That’s what we should want from our rulers today — from our state representatives to Congressmen and Senators to the President of the United States: Rulers who “Kiss the Son” and acknowledge that the Heavenly Sovereign is the one true sovereign over all the kings of the earth.

The King of Nineveh commanded that his citizens join him in honoring God as the “King of Kings.” This demonstrates the humility that all of those who serve in the government should have. He recognized his city’s wrongdoing and led them in repentance. This humility before God is a powerful trait that Americans should again demand from all of our political leaders.

Thus, we see that this brief, four-chapter minor prophet is chock full of serious implications for our political theology today.

In our postmodern, secular society it appears that those who reject the need for a Christian moral foundation for society would be angry and “curse the gourd” (like Jonah) if the rulers of our land repented (like the King of Nineveh) and sought to bring America to repentance before God and then lead and rule America as a Christian society.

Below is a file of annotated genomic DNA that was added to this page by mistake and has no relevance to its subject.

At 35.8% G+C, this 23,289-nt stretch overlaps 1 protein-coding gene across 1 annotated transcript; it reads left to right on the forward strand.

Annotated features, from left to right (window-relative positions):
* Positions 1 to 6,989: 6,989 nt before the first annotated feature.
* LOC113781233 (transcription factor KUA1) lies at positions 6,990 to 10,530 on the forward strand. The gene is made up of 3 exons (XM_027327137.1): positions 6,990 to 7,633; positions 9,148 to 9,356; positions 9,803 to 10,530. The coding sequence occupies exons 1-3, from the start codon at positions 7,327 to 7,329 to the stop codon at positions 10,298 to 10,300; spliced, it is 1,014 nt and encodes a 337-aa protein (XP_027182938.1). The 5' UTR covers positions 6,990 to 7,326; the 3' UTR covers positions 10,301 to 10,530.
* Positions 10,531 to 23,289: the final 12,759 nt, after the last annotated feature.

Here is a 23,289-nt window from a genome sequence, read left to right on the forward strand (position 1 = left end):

As the great Baptist theologian John Gill explained in his systematic theology, the kings of men (or elected representatives) “are to discountenance and suppress impiety and irreligion; and to countenance and encourage religion and virtue; even Aristotle observes in his book of Politics, that “the first care of government should be the care of divine things, or what relate to religion. Civil magistrates are appointed for the punishment of evildoers, and for the praise of them that do well; they are to discourage vice, and vicious persons.”

This is exactly what the King of Nineveh did: He gave first care to “divine things,” to repent and humble himself, and his people, before God.

By doing so, he saved himself and his people. Let’s pray that God gives us such leaders today, even in America, who are willing to do the same. And when the King repents, we should rejoice.

The Church must be involved in public discourse and influence. That’s why we write — so our readers can be equipped to understand and pursue righteous change in the world. For more timely, informative, and faith-based content, subscribe to the Standing for Freedom Center newsletter.